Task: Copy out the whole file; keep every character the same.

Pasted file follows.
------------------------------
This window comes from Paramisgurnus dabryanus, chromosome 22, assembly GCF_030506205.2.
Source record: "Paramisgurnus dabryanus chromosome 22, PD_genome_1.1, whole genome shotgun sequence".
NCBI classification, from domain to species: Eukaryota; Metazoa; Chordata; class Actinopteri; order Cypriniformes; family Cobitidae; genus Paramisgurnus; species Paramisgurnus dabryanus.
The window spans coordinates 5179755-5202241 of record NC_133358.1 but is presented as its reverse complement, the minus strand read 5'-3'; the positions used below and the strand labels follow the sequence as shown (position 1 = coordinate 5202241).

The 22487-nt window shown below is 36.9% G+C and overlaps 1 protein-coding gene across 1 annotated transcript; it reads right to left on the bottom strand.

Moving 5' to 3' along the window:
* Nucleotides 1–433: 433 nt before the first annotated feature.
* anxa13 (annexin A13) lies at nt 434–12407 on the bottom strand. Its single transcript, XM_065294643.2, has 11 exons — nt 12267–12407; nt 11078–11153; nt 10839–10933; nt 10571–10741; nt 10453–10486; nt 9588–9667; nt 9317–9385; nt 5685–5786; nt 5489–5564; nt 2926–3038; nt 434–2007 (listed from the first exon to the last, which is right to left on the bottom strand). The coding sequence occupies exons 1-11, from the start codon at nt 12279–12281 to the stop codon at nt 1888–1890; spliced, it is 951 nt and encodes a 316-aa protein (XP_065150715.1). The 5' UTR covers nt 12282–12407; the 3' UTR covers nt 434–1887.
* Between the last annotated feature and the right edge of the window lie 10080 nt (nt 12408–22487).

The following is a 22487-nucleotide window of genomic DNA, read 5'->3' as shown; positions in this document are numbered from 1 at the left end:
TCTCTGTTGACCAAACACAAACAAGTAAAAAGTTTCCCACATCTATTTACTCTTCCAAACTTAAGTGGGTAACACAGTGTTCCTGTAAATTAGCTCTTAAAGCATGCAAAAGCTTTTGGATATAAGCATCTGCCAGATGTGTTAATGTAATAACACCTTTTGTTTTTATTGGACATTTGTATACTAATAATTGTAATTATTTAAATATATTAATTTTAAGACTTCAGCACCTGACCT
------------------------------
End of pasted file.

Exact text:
This window comes from Paramisgurnus dabryanus, chromosome 22, assembly GCF_030506205.2.
Source record: "Paramisgurnus dabryanus chromosome 22, PD_genome_1.1, whole genome shotgun sequence".
NCBI classification, from domain to species: Eukaryota; Metazoa; Chordata; class Actinopteri; order Cypriniformes; family Cobitidae; genus Paramisgurnus; species Paramisgurnus dabryanus.
The window spans coordinates 5179755-5202241 of record NC_133358.1 but is presented as its reverse complement, the minus strand read 5'-3'; the positions used below and the strand labels follow the sequence as shown (position 1 = coordinate 5202241).

The 22487-nt window shown below is 36.9% G+C and overlaps 1 protein-coding gene across 1 annotated transcript; it reads right to left on the bottom strand.

Moving 5' to 3' along the window:
* Nucleotides 1–433: 433 nt before the first annotated feature.
* anxa13 (annexin A13) lies at nt 434–12407 on the bottom strand. Its single transcript, XM_065294643.2, has 11 exons — nt 12267–12407; nt 11078–11153; nt 10839–10933; nt 10571–10741; nt 10453–10486; nt 9588–9667; nt 9317–9385; nt 5685–5786; nt 5489–5564; nt 2926–3038; nt 434–2007 (listed from the first exon to the last, which is right to left on the bottom strand). The coding sequence occupies exons 1-11, from the start codon at nt 12279–12281 to the stop codon at nt 1888–1890; spliced, it is 951 nt and encodes a 316-aa protein (XP_065150715.1). The 5' UTR covers nt 12282–12407; the 3' UTR covers nt 434–1887.
* Between the last annotated feature and the right edge of the window lie 10080 nt (nt 12408–22487).

The following is a 22487-nucleotide window of genomic DNA, read 5'->3' as shown; positions in this document are numbered from 1 at the left end:
TCTCTGTTGACCAAACACAAACAAGTAAAAAGTTTCCCACATCTATTTACTCTTCCAAACTTAAGTGGGTAACACAGTGTTCCTGTAAATTAGCTCTTAAAGCATGCAAAAGCTTTTGGATATAAGCATCTGCCAGATGTGTTAATGTAATAACACCTTTTGTTTTTATTGGACATTTGTATACTAATAATTGTAATTATTTAAATATATTAATTTTAAGACTTCAGCACCTGACCT